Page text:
Nowadays, castration is one of the most common surgical interventions in a small animal practice. During the operation, which is performed under general anesthesia, a female’s ovaries or uterus are removed, and a male’s testicles are removed. This has far-reaching consequences. Not all of them are desired by the dog owner. The decision to castration must therefore be carefully considered. In every good veterinary practice there is a thorough explanation in advance of the operation. The dog’s diet is also affected by the castration and must be adjusted afterwards.
The dog has to be fasted for the operation, which means that the evening meal is usually skipped the day before the operation. The dog is allowed to drink water until shortly before the operation.
There are a few things to consider when feeding after the operation:
After the procedure, a change in food is necessary, because castration reduces a dog’s energy requirement by an average of 30 percent. This means that even if the dog owner did everything right when feeding and the dog has always been of normal weight, it will most likely gain weight if the usual type and amount of food is maintained.
If the food is freely available, the problem is exacerbated, since in many neutered dogs the appetite increases, while at the same time the spontaneous physical activity tends to decrease. Under these conditions, obesity can easily develop. Since dogs rarely manage to only eat as much food as they actually need in one day, unrestricted access to food should generally be avoided.
A dog should not have permanent access to food. © Yakobchuk Olena-stock.adobe.com
Feeding less of the old food is often not the best solution. As a dog owner, you usually get the necessary change in diet better if this is combined with a change to a low-energy food. There is special food for neutered dogs in specialist shops or at the vet.
With this food with a reduced energy and fat content, the food portions are similar in size or even larger than before and you don’t have the feeling that you are not feeding your dog enough. It is also important for the dog that he is not “fed” with very small portions of food after neutering, because the procedure increases the appetite of many dogs.
Special fiber blends of dietary fiber (insoluble fibers with a high water-binding capacity) and prebiotic fibers (soluble fibers that can be used by colon bacteria as food) ensure a better satiety effect and help to keep the dog’s begging behavior within limits.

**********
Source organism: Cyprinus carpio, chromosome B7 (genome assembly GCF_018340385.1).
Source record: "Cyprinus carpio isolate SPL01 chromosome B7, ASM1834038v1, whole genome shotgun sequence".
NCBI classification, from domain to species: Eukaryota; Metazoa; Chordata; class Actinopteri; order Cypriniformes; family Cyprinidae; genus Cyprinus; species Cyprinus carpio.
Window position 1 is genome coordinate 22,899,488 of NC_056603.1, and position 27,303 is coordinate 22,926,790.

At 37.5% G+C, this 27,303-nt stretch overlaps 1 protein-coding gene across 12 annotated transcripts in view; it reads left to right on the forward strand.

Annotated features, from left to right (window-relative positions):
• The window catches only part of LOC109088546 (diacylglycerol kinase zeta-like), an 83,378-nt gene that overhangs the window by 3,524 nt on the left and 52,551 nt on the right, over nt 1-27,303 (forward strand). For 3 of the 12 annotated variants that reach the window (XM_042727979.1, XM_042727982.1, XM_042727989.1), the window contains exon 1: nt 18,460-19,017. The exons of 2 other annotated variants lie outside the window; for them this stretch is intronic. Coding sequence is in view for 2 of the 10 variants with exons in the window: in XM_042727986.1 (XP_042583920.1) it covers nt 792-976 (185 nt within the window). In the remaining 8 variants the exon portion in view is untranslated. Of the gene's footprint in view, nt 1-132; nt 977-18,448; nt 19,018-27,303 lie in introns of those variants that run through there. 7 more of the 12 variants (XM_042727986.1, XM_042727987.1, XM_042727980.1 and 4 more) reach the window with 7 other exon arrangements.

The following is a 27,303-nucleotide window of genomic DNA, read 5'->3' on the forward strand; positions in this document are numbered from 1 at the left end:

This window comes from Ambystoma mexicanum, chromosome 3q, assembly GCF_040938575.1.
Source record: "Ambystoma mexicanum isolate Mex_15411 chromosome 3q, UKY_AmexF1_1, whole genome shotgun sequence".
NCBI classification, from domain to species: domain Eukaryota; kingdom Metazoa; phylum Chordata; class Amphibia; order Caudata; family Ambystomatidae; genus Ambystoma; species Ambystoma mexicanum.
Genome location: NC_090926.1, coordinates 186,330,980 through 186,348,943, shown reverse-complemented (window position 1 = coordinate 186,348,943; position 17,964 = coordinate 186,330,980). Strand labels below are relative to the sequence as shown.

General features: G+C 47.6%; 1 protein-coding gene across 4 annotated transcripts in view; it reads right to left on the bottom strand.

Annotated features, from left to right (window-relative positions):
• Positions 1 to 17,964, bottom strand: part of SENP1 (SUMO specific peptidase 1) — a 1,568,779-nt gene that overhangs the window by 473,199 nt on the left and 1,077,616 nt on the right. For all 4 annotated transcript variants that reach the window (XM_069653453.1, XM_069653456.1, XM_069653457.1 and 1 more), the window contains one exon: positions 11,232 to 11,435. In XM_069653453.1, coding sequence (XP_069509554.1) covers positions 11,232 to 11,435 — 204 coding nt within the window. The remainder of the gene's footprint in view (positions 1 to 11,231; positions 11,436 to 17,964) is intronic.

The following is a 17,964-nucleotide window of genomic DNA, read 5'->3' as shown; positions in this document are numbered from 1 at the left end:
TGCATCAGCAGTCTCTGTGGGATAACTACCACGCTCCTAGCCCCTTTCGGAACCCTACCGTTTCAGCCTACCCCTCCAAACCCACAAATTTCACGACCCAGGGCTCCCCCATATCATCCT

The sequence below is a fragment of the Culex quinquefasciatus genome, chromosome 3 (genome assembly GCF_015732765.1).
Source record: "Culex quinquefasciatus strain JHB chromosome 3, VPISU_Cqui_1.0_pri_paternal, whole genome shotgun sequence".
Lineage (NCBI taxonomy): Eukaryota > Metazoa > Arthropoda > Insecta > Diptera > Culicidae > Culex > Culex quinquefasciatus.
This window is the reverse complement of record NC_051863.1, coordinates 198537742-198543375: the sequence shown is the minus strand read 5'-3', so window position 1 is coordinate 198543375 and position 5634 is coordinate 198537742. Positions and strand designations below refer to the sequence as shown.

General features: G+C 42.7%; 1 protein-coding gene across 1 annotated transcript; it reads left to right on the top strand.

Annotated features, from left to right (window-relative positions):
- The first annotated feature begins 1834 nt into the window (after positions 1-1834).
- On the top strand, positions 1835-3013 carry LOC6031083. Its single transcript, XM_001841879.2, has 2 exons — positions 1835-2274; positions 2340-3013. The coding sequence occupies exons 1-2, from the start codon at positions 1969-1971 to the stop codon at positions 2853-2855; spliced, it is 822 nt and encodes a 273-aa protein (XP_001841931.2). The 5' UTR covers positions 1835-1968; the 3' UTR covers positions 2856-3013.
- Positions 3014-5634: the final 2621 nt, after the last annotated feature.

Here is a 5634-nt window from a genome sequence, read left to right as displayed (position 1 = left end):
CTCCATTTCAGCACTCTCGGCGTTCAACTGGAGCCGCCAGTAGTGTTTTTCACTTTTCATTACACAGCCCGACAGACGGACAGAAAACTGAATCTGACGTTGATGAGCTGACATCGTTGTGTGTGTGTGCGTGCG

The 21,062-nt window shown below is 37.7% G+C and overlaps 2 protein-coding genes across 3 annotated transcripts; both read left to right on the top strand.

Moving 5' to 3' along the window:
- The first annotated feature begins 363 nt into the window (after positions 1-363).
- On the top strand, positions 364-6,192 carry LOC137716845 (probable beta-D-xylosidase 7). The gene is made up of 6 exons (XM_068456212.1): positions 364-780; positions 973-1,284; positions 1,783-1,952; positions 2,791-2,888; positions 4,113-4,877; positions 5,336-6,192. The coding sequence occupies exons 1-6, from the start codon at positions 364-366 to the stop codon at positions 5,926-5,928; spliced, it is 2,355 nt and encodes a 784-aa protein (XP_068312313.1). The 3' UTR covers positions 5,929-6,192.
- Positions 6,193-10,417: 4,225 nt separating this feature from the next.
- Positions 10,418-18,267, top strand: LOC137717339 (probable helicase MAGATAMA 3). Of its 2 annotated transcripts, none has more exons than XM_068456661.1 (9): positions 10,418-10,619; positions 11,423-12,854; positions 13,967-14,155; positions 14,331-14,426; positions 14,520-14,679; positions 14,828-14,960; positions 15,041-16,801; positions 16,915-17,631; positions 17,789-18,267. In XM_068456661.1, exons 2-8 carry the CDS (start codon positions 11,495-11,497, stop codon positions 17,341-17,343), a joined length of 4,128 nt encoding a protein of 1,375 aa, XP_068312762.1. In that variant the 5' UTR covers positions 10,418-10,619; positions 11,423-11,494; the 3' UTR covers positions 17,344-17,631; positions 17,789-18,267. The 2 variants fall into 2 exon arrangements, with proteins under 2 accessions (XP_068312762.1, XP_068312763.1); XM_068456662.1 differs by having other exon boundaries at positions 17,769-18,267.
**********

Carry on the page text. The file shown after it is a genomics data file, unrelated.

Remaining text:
Complete foods with the following properties are well suited for neutered dogs:
Low-energy special food is suitable for dogs after neutering. © LIGHTFIELD STUDIOS-stock.adobe.com
Even in the first few months after neutering, a dog can gain several kilos, depending on its size, if the diet is not adjusted. In order to maintain the normal weight of the dog and thus its long-term health, the diet should be changed immediately after the castration. If you do not want to expect your dog to change the food immediately after the procedure, you can start a gradual change from the old to the new food 14 days in advance.
It is advisable to weigh the dog after neutering and the associated change in diet first every two weeks and then once a month in order to determine whether there is a tendency to weight gain and to be able to take countermeasures accordingly. Because preventing obesity is better (and easier) than having to shed the extra kilos. Getting enough exercise is also important. Encourage your dog to do this if he should become calmer after neutering.
The castration should be postponed for overweight dogs. © pongmoji-stock.adobe.com
If the dog is already overweight before the procedure, the castration should be postponed. Because of the reduced energy requirement, weight loss after castration is more difficult to achieve than before. In addition, being overweight increases the general risk of anesthesia and surgery. The correct order is therefore: first reach normal weight, then castrate.
Of course, this only applies if the operation is not to be carried out for important medical reasons, for example an uterine inflammation in the bitch or a prostate disease in the dog. Such diseases can speak for immediate castration. Your vet will advise you individually on this.